At a Glance
Why Get Tested?
To detect elevated concentrations of ammonia in the blood, to help diagnose severe liver disease and certain genetic urea cycle disorders, to investigate changes in consciousness, or to help diagnose hepatic encephalopathy and Reye’s syndrome
When to Get Tested?
If a patient experiences mental changes or lapses into a coma of unknown origin; if an infant or child experiences frequent vomiting and increased lethargy as a newborn or about a week after a viral illness
A blood sample taken from a vein or artery in your arm
Test Preparation Needed?
Avoid smoking cigarettes prior to collection of the specimen and follow any other instructions that you are given
The Test Sample
What is being tested?
This test measures the concentration of ammonia in the blood. Ammonia is a chemical produced by bacteria in the intestine and by cells in the body during the processing of proteins. Ammonia is a poisonous waste product which is normally transported to the liver, and then converted into two chemicals called urea and glutamine. The urea is then carried by the blood to the kidneys, where it is excreted in the urine. If this does not work correctly, ammonia can build up in the blood and pass into the brain.
Accumulation of ammonia and other compounds normally broken down by the liver can cause a condition affecting the brain called hepatic encephalopathy. This causes symptoms such as confusion, disorientation, drowsiness, and eventually coma and even death. Infants and children with increased blood ammonia concentrations may vomit frequently, be irritable, and be increasingly tired. If left untreated, they may develop seizures, breathing difficulty, and fall into a coma.
Problems with ammonia processing can arise for several reasons, including:
- Rare inherited defects in the urea cycle - a deficiency or inborn genetic defect affecting one or more of the enzymes necessary to complete the conversion of ammonia to urea.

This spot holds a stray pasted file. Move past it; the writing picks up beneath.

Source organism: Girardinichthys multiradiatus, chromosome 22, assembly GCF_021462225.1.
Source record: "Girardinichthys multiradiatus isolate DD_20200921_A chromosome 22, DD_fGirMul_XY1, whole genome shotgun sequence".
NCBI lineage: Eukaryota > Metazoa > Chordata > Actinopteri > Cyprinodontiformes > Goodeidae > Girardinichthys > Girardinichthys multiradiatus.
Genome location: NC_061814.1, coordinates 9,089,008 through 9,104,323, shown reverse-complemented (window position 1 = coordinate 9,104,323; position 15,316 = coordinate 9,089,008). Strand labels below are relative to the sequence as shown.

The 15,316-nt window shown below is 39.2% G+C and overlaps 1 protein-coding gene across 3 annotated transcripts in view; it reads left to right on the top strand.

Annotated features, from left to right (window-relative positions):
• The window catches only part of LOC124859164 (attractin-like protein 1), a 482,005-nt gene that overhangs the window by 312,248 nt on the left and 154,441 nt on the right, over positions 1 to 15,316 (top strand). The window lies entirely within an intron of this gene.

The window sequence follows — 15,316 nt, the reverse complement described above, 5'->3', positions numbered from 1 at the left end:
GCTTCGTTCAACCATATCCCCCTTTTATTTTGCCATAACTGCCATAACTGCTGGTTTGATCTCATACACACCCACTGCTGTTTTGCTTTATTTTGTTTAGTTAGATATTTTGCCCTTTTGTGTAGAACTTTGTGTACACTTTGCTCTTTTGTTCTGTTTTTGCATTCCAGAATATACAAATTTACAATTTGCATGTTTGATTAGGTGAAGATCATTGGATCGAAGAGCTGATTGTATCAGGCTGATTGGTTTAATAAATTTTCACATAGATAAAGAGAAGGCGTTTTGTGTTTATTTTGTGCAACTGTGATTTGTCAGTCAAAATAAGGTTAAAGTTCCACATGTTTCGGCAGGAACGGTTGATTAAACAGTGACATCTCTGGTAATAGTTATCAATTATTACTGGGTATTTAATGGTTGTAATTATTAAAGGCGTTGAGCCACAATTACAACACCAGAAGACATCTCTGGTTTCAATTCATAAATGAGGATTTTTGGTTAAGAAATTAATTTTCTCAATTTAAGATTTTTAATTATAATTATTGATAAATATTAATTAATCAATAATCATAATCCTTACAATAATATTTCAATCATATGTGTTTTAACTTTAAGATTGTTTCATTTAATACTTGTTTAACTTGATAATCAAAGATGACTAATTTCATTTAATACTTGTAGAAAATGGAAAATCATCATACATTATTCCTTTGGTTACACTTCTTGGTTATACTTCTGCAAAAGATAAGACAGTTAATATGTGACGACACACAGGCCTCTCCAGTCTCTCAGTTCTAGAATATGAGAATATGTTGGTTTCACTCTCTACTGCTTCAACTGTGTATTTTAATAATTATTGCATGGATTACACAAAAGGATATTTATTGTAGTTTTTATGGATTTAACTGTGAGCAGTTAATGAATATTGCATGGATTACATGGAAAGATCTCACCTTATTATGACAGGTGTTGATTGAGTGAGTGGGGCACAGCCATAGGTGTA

- Severe liver disease - damage which reduces the ability of the liver to breakdown and remove ammonia. Sudden increases in blood ammonia concentration may be seen in patients with stable liver disease, especially following an event such as a bleed into the stomach or elsewhere in the intestine or an imbalance in sodium or other electrolytes.
- Decreased blood flow to the liver such that ammonia is less able to be removed.
- Reye’s syndrome - a rapidly developing condition that affects the blood, brain, and liver. It typically produces a rise in ammonia and a fall in glucose and affects children and young adults. In most cases, it follows and appears to be triggered by a viral infection. Children who use aspirin are at an increased risk.
- Kidney failure - the kidneys are unable to effectively remove the body’s urea, leading to a build-up of ammonia in the blood.
How is the sample collected for testing?
A blood sample is obtained by inserting a needle into a vein or artery in the arm.
NOTE: If undergoing medical tests makes you or someone you care for anxious, embarrassed, or even difficult to manage, you might consider reading one or more of the following articles: Coping with Test Pain, Discomfort, and Anxiety, Tips on Blood Testing, Tips to Help Children through Their Medical Tests, and Tips to Help the Elderly through Their Medical Tests.
Another article, Follow That Sample, provides a glimpse at the collection and processing of a blood sample and throat culture.
Is any test preparation needed to ensure the quality of the sample?
Avoid smoking cigarettes prior to collection of the specimen and follow any other instructions that you are given.
Ask a Laboratory Scientist
NOTE: This article is based on research that utilizes the sources cited here as well as the collective experience of the Lab Tests Online Editorial Review Board. This article is periodically reviewed by the Editorial Board and may be updated as a result of the review. Any new sources cited will be added to the list and distinguished from the original sources used.